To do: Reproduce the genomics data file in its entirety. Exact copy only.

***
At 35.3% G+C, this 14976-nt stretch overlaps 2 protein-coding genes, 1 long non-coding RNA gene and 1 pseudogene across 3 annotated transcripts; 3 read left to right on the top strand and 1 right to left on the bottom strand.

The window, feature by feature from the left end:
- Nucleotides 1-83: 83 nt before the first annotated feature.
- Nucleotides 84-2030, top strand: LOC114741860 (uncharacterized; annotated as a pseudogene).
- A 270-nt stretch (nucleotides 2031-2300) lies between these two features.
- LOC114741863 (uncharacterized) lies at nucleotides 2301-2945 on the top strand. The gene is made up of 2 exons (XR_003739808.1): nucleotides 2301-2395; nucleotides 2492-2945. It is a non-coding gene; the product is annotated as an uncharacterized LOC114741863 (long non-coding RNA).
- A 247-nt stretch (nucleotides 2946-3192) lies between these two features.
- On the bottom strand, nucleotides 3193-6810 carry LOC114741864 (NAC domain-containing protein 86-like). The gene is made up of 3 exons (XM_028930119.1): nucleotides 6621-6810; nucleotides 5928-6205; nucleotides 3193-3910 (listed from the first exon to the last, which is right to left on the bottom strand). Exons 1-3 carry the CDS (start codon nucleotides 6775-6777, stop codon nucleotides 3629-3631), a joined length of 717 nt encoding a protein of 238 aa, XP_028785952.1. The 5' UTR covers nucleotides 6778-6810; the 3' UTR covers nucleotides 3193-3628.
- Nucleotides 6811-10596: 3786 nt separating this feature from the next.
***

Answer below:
At 35.3% G+C, this 14976-nt stretch overlaps 2 protein-coding genes, 1 long non-coding RNA gene and 1 pseudogene across 3 annotated transcripts; 3 read left to right on the top strand and 1 right to left on the bottom strand.

The window, feature by feature from the left end:
- Nucleotides 1-83: 83 nt before the first annotated feature.
- Nucleotides 84-2030, top strand: LOC114741860 (uncharacterized; annotated as a pseudogene).
- A 270-nt stretch (nucleotides 2031-2300) lies between these two features.
- LOC114741863 (uncharacterized) lies at nucleotides 2301-2945 on the top strand. The gene is made up of 2 exons (XR_003739808.1): nucleotides 2301-2395; nucleotides 2492-2945. It is a non-coding gene; the product is annotated as an uncharacterized LOC114741863 (long non-coding RNA).
- A 247-nt stretch (nucleotides 2946-3192) lies between these two features.
- On the bottom strand, nucleotides 3193-6810 carry LOC114741864 (NAC domain-containing protein 86-like). The gene is made up of 3 exons (XM_028930119.1): nucleotides 6621-6810; nucleotides 5928-6205; nucleotides 3193-3910 (listed from the first exon to the last, which is right to left on the bottom strand). Exons 1-3 carry the CDS (start codon nucleotides 6775-6777, stop codon nucleotides 3629-3631), a joined length of 717 nt encoding a protein of 238 aa, XP_028785952.1. The 5' UTR covers nucleotides 6778-6810; the 3' UTR covers nucleotides 3193-3628.
- Nucleotides 6811-10596: 3786 nt separating this feature from the next.